Nomes's Reviews > Violence 101

Violence 101 by Denis  Wright
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Confession: I would not normally be drawn to a book with this title/cover. So when it rocked up I wasn't too sure it would be my thing.

But, mate: it was insanely compelling, fascinating and just, ugh, I LOVED it.

I read it within two sittings.

It is a New Zealand YA book ~ released in NZ in 2007, and just now released in Australia.

It's the story of one fourteen year old New Zealand boy ~ who is transferred to yet another juvenile detention centre.

He's not a troubled kid with a sad past. He's a mini genius from a good home. A very violent mini genius. Being in his head is completely riveting: from the way he thinks to the things he loves and admires and seeing why he did some of the outrageous and horrifying things he did.

He is the sort of kid that could grow up to be Dexter (from Jeff Lindsay's books, now made into a TV show).

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It was amusing. Okay, and a tad horrifying...
Absolutely.
I read it wide-eyed, smirking in parts, stunned in others.

Hamish relates his story in journal entries, and he's a precocious, intelligent little thing ~ there's a great sense of humour in there. Smattered among the journal entries is a present day narrative which includes staff meetings (from an omnipresent POV) and Hamish's life unfolding in the correctional facility. The staff so amused me. The author is a high school teacher, and he nails that dynamic of different staff members grating against one another with differing strong opinions. Funny stuff, hey.

As the story unfolds, Hamish relates different violent episodes from his childhood and each one is equal parts horrifying and intriguing, but above all, original. I don't want to give away spoilers, but some of the acts he did ~ whoa, they were creative and stunning and intelligent. Also, completely mad, yet utterly logical to him.

He's not formally diagnosed in the book, but he's some kind of sociopathic genius. He has delusions of grandeur and a strong sense of honour and justice. He sees the world differently to the rest of us.

There's clues along the way and a perfectly paced unveiling of some of Hamish's crimes ~ which include his most famous crime: manslaughter at the age of ten. As the story hurtles along I kept wondering where it was headed and there's a sense that anything could happen, an undercurrent of dread and suspense.

So... the climax. It was a bit wild (okay, I chuckled a little, incredulously). It made for some great drama and I loved the direction the story took ~ but (sorry to be cryptic) when a certain character appeared, I found it a little incredulous and dramatic for my tastes. It still didn't stop me from enjoying it though.

It's well written and compelling and I am thrilled this book has been imported from New Zealand with and Aussie publisher. It is also available internationally. It's a fascinating and strong addition to the New Zealand YA scene.

I absolutely recommend this book: To anyone who is fascinated by psychology and the human mind, to reluctant readers, and especially boys. Even though it is YA, it is a book that will easily be appreciated and enjoyed by adults (my husbands got it on his bedside table to read next).

Bonus stuff:
Hamish has heroes who he aims to live up to. He's obsessed with them: Alexander the Great, Sir Robert Falcon Scott (Scottish explorer), prison escape artists, Joan of Arc, Hitler gets a mention, Charles Upham, Te Rauparaha (New Zealand warrior) and other historically fascinating characters are sprinkled throughout the book. It's like little pockets of intrigue weaved into the story ~ like reading the engrossing stuff out of a Guiness Book of Records ~ it's an engrossing look at some violent and impressive heroes from the past.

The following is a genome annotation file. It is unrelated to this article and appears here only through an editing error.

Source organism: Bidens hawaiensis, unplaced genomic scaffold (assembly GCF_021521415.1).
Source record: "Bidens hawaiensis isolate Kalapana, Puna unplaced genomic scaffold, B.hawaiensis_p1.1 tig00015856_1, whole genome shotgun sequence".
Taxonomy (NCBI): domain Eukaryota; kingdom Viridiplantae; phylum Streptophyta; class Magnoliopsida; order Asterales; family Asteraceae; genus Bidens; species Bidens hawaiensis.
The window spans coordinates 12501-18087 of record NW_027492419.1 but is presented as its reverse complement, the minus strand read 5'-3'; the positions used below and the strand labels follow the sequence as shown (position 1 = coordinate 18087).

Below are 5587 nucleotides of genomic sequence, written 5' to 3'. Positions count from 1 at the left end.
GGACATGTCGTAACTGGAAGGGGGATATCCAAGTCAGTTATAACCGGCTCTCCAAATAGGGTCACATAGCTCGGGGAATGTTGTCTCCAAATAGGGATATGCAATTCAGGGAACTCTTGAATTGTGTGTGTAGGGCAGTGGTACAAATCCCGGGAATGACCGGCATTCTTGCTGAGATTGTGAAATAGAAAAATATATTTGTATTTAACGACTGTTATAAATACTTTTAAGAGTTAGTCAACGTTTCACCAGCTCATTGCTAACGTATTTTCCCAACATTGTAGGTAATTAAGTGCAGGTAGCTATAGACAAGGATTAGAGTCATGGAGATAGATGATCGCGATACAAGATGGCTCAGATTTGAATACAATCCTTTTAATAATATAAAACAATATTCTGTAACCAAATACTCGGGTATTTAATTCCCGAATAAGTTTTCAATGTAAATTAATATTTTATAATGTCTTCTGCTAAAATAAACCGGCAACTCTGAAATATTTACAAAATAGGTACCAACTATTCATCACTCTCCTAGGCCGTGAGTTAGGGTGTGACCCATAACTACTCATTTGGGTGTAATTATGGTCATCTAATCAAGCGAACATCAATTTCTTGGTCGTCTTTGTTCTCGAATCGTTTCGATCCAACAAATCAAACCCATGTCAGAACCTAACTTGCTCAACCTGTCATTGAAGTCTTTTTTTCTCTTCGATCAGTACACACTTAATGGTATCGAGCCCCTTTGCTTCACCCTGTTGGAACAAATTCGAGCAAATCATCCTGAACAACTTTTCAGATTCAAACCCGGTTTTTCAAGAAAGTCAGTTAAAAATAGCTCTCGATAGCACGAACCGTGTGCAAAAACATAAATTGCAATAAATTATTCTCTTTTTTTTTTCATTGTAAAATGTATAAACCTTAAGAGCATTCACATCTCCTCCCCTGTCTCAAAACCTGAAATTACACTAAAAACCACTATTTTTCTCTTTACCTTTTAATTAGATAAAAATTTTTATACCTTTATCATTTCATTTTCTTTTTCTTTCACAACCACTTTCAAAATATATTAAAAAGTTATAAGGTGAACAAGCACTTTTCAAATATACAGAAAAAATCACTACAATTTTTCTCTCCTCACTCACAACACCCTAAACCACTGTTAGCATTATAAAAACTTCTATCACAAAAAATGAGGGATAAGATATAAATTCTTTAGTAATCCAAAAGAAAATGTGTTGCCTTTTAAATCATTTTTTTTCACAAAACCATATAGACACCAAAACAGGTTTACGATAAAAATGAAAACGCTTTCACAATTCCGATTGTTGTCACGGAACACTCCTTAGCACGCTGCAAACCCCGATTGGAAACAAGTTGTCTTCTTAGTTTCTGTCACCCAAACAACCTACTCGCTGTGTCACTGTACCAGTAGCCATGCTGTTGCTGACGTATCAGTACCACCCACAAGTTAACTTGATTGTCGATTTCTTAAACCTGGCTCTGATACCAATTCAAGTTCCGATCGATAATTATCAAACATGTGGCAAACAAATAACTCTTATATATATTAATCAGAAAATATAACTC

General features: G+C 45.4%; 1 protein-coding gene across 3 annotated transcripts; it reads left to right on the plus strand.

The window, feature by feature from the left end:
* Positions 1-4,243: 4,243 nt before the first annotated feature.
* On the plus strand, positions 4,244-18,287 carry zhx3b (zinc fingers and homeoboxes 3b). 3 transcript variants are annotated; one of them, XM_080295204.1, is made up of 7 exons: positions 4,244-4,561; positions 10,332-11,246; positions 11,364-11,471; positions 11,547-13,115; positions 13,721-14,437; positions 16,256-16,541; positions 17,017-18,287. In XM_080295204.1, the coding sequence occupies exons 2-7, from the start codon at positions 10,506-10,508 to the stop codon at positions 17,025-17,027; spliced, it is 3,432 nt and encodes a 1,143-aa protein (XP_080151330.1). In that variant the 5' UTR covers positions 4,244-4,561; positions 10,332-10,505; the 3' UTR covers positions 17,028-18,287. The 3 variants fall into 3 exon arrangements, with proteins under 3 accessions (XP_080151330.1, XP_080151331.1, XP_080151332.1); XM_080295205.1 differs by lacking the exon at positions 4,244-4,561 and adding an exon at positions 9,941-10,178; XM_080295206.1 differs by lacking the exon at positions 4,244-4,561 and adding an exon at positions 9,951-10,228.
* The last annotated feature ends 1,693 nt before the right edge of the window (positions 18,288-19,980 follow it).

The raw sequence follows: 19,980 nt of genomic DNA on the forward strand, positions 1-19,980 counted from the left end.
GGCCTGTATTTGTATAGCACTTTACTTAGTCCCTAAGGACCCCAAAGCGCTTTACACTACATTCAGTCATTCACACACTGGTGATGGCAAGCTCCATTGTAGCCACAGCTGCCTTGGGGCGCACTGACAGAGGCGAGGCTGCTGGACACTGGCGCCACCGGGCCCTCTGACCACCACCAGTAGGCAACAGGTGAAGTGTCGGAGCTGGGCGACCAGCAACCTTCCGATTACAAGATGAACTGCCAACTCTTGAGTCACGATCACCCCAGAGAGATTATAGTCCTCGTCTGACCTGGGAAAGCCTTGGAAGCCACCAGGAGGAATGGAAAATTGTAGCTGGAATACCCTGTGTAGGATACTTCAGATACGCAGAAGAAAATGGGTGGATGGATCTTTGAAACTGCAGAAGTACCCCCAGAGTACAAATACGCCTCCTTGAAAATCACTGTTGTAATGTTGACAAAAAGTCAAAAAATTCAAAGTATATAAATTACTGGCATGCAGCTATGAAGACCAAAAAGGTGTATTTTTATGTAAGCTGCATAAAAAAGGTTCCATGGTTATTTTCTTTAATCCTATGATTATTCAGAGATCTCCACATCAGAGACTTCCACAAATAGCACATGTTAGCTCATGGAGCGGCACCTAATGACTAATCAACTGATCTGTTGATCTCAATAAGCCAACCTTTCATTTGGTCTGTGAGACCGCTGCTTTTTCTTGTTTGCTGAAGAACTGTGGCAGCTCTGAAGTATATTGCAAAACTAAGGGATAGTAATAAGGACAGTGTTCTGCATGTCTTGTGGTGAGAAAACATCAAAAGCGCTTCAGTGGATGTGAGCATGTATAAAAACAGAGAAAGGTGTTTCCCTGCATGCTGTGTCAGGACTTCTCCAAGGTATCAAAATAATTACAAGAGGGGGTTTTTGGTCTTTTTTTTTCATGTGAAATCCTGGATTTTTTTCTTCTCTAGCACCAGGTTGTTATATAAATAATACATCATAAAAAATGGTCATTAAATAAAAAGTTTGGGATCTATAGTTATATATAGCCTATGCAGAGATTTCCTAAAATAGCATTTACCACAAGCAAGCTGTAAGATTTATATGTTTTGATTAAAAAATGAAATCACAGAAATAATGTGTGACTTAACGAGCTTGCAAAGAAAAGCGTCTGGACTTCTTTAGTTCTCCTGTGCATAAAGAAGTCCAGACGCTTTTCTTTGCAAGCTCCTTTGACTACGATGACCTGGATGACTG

At 174 pages, Violence 101 packs a lot of punch. I devoured it and so enjoyed it. It's a perfect length for a riveting story.


Quote: He (Alexander the Great) was probably responsible for hundreds of thousands of deaths, some historians say 750, 000. And how is he remembered today? Alexander the Brutal? Alexander the Freak? Alexander the Sadistic Psycho? No way - he is simply referred to as Alexander the Great. How do you think he would get on today? I think he'd get a hard time like me, and be regarded as a dangerous lunatic.
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Comments (showing 1-9 of 9) (9 new)

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message 1: by Morgan (new)

Morgan F Whoa. You make this book sound awesome. Its something I need to look out for.


message 2: by Arlene (new)

Arlene Sounds like my kind of twisted. Why don’t we get these books in the US?? Great review!


message 3: by Nomes (last edited Mar 13, 2011 06:31PM) (new) - rated it 4 stars

Nomes it was awesome1 i couldn't put it down and now my husbands reading it :) i was a little shocked actually, just how much i loved it :D


message 4: by Morgan (new)

Morgan F I'm jealous of people who live in Australia and New Zealand. They get all the best and most unique YA fiction!


message 5: by Flannery (new)

Flannery I want this!


message 6: by Nic (new) - added it

Nic Morgan wrote: "I'm jealous of people who live in Australia and New Zealand. They get all the best and most unique YA fiction!"

That is because we get hardly any book published so they have to be good!


message 7: by Nic (new) - added it

Nic Nomes, great review. I love that this book is edgy and unique :)


message 8: by Jessica (new) - added it

Jessica I have to agree with Morgan, this sounds really awesome!


Saskia Largent I recently finished this one and loved it too - it's so psychological yet at times so simple. Fantastic review Nomes! :)


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